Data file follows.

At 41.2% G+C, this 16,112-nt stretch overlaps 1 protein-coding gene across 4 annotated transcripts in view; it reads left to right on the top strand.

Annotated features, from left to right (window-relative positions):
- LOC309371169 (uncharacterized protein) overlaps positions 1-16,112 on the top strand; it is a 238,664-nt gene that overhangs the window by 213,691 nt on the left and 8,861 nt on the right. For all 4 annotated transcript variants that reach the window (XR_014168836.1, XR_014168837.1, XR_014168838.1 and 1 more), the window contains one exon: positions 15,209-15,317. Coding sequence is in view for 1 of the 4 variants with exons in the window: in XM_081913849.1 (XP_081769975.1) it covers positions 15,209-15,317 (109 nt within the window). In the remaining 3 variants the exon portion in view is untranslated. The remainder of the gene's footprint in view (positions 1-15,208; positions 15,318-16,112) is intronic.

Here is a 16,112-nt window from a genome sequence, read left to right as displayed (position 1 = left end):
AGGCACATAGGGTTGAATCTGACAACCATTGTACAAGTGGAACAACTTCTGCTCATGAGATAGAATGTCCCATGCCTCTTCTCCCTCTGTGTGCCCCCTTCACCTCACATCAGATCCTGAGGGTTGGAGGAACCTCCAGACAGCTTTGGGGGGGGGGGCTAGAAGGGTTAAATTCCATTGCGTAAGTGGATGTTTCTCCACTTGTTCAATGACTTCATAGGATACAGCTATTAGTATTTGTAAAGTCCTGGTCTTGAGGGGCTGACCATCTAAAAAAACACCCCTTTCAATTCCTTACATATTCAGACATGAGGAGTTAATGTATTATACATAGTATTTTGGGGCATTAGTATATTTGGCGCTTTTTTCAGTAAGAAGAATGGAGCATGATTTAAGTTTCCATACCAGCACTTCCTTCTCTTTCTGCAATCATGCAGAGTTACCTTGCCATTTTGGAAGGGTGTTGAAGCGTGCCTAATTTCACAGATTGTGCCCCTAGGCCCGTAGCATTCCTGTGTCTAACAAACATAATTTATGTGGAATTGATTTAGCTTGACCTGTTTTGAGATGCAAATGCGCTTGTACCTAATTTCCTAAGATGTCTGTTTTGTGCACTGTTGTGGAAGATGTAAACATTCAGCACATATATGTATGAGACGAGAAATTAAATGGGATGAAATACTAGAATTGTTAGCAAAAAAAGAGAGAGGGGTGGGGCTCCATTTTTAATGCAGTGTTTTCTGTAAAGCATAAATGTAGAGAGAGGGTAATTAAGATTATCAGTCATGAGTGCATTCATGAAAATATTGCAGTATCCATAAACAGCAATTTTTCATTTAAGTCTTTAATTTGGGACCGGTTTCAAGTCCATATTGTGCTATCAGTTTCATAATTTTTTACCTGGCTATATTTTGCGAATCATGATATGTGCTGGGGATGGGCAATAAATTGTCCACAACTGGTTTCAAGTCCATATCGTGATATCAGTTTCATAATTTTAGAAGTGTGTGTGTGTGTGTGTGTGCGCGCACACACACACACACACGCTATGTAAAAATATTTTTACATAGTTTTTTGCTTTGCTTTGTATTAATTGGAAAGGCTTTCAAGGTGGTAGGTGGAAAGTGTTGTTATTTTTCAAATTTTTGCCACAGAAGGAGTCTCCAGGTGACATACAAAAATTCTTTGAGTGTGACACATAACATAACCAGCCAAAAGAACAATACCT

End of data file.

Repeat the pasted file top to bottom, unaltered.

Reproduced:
At 41.2% G+C, this 16,112-nt stretch overlaps 1 protein-coding gene across 4 annotated transcripts in view; it reads left to right on the top strand.

Annotated features, from left to right (window-relative positions):
- LOC309371169 (uncharacterized protein) overlaps positions 1-16,112 on the top strand; it is a 238,664-nt gene that overhangs the window by 213,691 nt on the left and 8,861 nt on the right. For all 4 annotated transcript variants that reach the window (XR_014168836.1, XR_014168837.1, XR_014168838.1 and 1 more), the window contains one exon: positions 15,209-15,317. Coding sequence is in view for 1 of the 4 variants with exons in the window: in XM_081913849.1 (XP_081769975.1) it covers positions 15,209-15,317 (109 nt within the window). In the remaining 3 variants the exon portion in view is untranslated. The remainder of the gene's footprint in view (positions 1-15,208; positions 15,318-16,112) is intronic.

Here is a 16,112-nt window from a genome sequence, read left to right as displayed (position 1 = left end):
AGGCACATAGGGTTGAATCTGACAACCATTGTACAAGTGGAACAACTTCTGCTCATGAGATAGAATGTCCCATGCCTCTTCTCCCTCTGTGTGCCCCCTTCACCTCACATCAGATCCTGAGGGTTGGAGGAACCTCCAGACAGCTTTGGGGGGGGGGGCTAGAAGGGTTAAATTCCATTGCGTAAGTGGATGTTTCTCCACTTGTTCAATGACTTCATAGGATACAGCTATTAGTATTTGTAAAGTCCTGGTCTTGAGGGGCTGACCATCTAAAAAAACACCCCTTTCAATTCCTTACATATTCAGACATGAGGAGTTAATGTATTATACATAGTATTTTGGGGCATTAGTATATTTGGCGCTTTTTTCAGTAAGAAGAATGGAGCATGATTTAAGTTTCCATACCAGCACTTCCTTCTCTTTCTGCAATCATGCAGAGTTACCTTGCCATTTTGGAAGGGTGTTGAAGCGTGCCTAATTTCACAGATTGTGCCCCTAGGCCCGTAGCATTCCTGTGTCTAACAAACATAATTTATGTGGAATTGATTTAGCTTGACCTGTTTTGAGATGCAAATGCGCTTGTACCTAATTTCCTAAGATGTCTGTTTTGTGCACTGTTGTGGAAGATGTAAACATTCAGCACATATATGTATGAGACGAGAAATTAAATGGGATGAAATACTAGAATTGTTAGCAAAAAAAGAGAGAGGGGTGGGGCTCCATTTTTAATGCAGTGTTTTCTGTAAAGCATAAATGTAGAGAGAGGGTAATTAAGATTATCAGTCATGAGTGCATTCATGAAAATATTGCAGTATCCATAAACAGCAATTTTTCATTTAAGTCTTTAATTTGGGACCGGTTTCAAGTCCATATTGTGCTATCAGTTTCATAATTTTTTACCTGGCTATATTTTGCGAATCATGATATGTGCTGGGGATGGGCAATAAATTGTCCACAACTGGTTTCAAGTCCATATCGTGATATCAGTTTCATAATTTTAGAAGTGTGTGTGTGTGTGTGTGTGCGCGCACACACACACACACACGCTATGTAAAAATATTTTTACATAGTTTTTTGCTTTGCTTTGTATTAATTGGAAAGGCTTTCAAGGTGGTAGGTGGAAAGTGTTGTTATTTTTCAAATTTTTGCCACAGAAGGAGTCTCCAGGTGACATACAAAAATTCTTTGAGTGTGACACATAACATAACCAGCCAAAAGAACAATACCT